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Models of Inflection.

Ray Fabri, Albert Ortmann, and Teresa Parodi, editors: Models of Inflection. Linguistische Arbeiten 388. Tubingen: Niemeyer, 1998. viii + 289 pp.

What the editors of this volume have in common is that they all worked for a number of years together at the University of Dusseldorf, which has one of the most active linguistics departments in Germany, headed by Dieter Wunderlich. Four of the fourteen essays in this collection come from this background (R. Fabri, A. Ortmann, T. Parodi, and B. Gerlach), while the ten others are by authors working in Germany (I. Zimmermann, H. Elsen, K. Lindner, C. Lleo, W. U. Wurzel, M. Neef, D. Nubling) or in neighboring countries (G. Booij, P. Segeral and T. Scheer, D. Brown). The volume thus reflects to some extent the research activities of the Dusseldorf group and their connections to other scholars, but a reader who perhaps hopes that this book would develop and discuss the Dusseldorf-based approach of "minimalist morphology" (Wunderlich and Fabri 1995) will be disappointed, because this is hardly mentioned in the volume. In fact, the book has no clear focus at all, and the reason for this becomes clear from the preface: it is based primarily on a workshop held at the 1996 annual meeting of the Deutsche Gesellschaft far Sprachwissenschaft, and it shares its fate with many a conference volume. For the purpose of this review, I will group the papers into five categories: (i) the nature of inflection (Fabri, Booij, Ortmann, Nubling), (ii) person-number markers (Parodi, Gerlach, Zimmermann), (iii) marker allomorphy (Neef, Wurzel), (iv) stem allomorphy (Brown, Segeral and Scheer), (v) acquisition of inflection (Elsen, Lindner, Lleo). (Three of the papers are in German: Zimmermann, Wurzel, and Nubling.)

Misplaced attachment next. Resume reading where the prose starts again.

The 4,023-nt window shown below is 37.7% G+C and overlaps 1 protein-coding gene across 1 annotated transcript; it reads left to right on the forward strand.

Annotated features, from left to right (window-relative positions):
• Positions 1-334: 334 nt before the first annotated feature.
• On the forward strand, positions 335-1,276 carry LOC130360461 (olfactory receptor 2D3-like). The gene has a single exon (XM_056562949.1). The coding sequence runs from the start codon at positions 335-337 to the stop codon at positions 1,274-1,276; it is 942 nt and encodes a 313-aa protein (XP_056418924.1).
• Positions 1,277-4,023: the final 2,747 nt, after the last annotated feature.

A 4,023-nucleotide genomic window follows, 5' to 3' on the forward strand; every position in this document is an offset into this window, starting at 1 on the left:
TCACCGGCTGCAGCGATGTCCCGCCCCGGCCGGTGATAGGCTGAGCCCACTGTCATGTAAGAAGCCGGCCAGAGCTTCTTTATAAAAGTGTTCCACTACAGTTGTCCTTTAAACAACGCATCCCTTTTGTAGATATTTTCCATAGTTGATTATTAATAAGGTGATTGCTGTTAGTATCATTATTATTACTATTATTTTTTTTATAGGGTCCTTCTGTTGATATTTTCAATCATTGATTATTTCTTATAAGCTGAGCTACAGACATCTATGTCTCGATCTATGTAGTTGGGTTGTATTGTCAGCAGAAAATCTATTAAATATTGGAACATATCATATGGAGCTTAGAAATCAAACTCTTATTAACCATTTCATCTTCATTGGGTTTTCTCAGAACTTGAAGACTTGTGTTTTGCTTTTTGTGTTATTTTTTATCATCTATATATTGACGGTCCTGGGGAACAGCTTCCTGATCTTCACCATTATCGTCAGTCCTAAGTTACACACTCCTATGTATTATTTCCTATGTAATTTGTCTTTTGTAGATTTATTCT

i. The nature of inflection